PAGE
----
Juror Comments from Whistler Independent Book Awards (WIBA)

Congratulations to the 2019 Whistler Independent Book Awards (WIBA) finalists!–

The fiction finalists are:

Edythe Anstey Hanen for Nine Birds Singing
Ann Shortell for Celtic Knot: A Clara Swift Tale
Diana Stevan for Sunflowers under Fire

The non-fiction nominees are:

Bill Arnott for Gone Viking: A Travel Saga
Tina Martel for Not in the Pink
Manuel Matas for The Borders of Normal

I had also entered this competition. The organizers were kind enough to send the juror scorecard for my title: The Risk Theatre Model of Tragedy: Gambling, Drama, and the Unexpected. It’s great to see the feedback, as the jurors are all writers. They’re members of the Canadian Authors Association. Perhaps more competitions could do this? Here are the juror comments.

PLOT (a coherent, well developed narrative arc; appropriate and satisfying ending)

COMMENTS: This is a well thought out and cogently argued exploration of a topic about which I had no prior knowledge. I found it interesting and informative.

RATING: Strong

PACE (the plot unfolds effectively to keep the reader’s attention)

COMMENTS: The author does a good job of building and following a narrative structure that keeps the reader following along at a brisk pace and in a logical fashion. The trade-off is an extraordinary reliance on footnotes, but I consider this to have been the right choice.

RATING: Strong

CHARACTERS (characters are fully realized and believable)

COMMENTS: While I don’t doubt the author’s knowledge or interpretation, his examples are all drawn from classical plays, many of which are obscure (at least to me). I would have liked to see him refer to other times and genres to make the content more accessible. Why does risk theatre have to be restricted to the stage? It seems to me that The Great Gadsby has many tragic elements and Indiana Jones is certainly a classic swashbuckling hero, even though Raiders of the Lost Arc [sic] is not a tragedy. What about Citizen Kane? More contemporary references would have been a great help.

RATING: Weak

DIALOGUE (dialogue reveals, reflects and reinforces the character of the speaker)

COMMENTS: Dialogue, as such, is not a feature of this book. But the quotations cited from the plays the author references are appropriately chosen.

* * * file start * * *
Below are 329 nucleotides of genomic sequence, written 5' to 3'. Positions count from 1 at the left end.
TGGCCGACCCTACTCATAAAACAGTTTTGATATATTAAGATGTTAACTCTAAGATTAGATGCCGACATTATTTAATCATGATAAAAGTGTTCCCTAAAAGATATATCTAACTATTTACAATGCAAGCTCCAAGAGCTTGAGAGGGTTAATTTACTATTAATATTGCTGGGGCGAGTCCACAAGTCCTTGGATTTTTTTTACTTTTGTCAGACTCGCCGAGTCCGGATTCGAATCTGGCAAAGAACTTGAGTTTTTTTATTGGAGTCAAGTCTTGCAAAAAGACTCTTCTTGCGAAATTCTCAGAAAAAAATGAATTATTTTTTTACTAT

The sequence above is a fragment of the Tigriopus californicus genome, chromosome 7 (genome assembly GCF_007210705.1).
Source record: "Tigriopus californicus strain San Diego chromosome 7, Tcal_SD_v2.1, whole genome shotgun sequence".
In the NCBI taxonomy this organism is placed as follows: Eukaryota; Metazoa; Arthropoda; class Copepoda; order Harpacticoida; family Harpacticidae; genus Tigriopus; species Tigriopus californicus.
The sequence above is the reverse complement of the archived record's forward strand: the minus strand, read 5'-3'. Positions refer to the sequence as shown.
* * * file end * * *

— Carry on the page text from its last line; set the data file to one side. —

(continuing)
RATING: Sufficient

SETTING (time and place are well presented, authentic and contribute to the narrative)

COMMENTS: The author does an excellent job of establishing links between his thesis and our current culture, particularly the juxtaposition of economic and tragic theory. The section titled Chance and the Unexpected through the Ages was particularly fascinating.

RATING: Strong

WRITING (sentence structure is varied; writing is imaginative, effective and clear)

COMMENTS: The writing is clear and effective but the tone is a bit too academic. I found the prose hampered by the use of passive voice (It will be remembered…) and a didactic tone (I will now…). The structure of the book also lends itself to some repetition (As previously argued…). The writing of The Quarrel Between Philosophy, History, Comedy, and Tragedy (pg. 222-225) has a welcome, lighter touch that I would like to have seen throughout.

RATING: Sufficient

LANGUAGE (original and free of clichés; varied vocabulary; correct spelling, punctuation)

The language is clear, usage is correct and the book has been thoroughly copy-edited.

RATING: Strong

THEMES (themes are well developed and use vivid imagery to add depth to the narrative)

The author’s argument is clear and compelling. I appreciated the way he incorporated references ranging from World War II to firefighting to sports to physics to help make his case. Most of all, I was interested in his argument about why tragedy, and by extension, storytelling, matter.

PRODUCTION (cover is well designed and appealing; interiors are professional)

The book has been professionally designed and is generally appealing. I would have recommended a different treatment for quotes, which fill many pages. I would also recommend a new, more accessible title. “The Risk Theatre Model of Tragedy” is more appropriate as a sub-title.

SUMMARY

Any storyteller looking to improve his/her craft would do well to read this clearly laid out and well argued blueprint for how to build and sustain dramatic tension. While the author’s focus is on tragedy, many of these principles would translate to other genres.

END OF JUROR COMMENTS

Some great observations here. First, the criteria seem more oriented to fiction. Since the Whistler Independent Book Awards also has a non-fiction category, they might consider a separate scorecard for non-fiction. I like the juror’s comments in the ‘Summary’ section. Many reviewers (such as Cavak on Goodreads, who compared the book to Joseph Campbell’s Hero with a Thousand Faces) have also remarked that The Risk Theatre Model of Tragedy offers creative writers of all stripes important tips. Aristotle’s Poetics, the preeminent guidebook for tragedy, has also been taken up by artists working outside tragedy. Lastly, I got a chuckle when I read the juror comment: “I found the prose hampered by use of passive voice.” Surely the juror meant: “The passive voice hampered the prose”? It’s the return of the “Pervasive passive.” I like it, I just coined that up now! We are all victims of the pervasive passive!

Until next time, I’m Edwin Wong, and I’m doing Melpomene’s work.

19.07.16.whistler book awards

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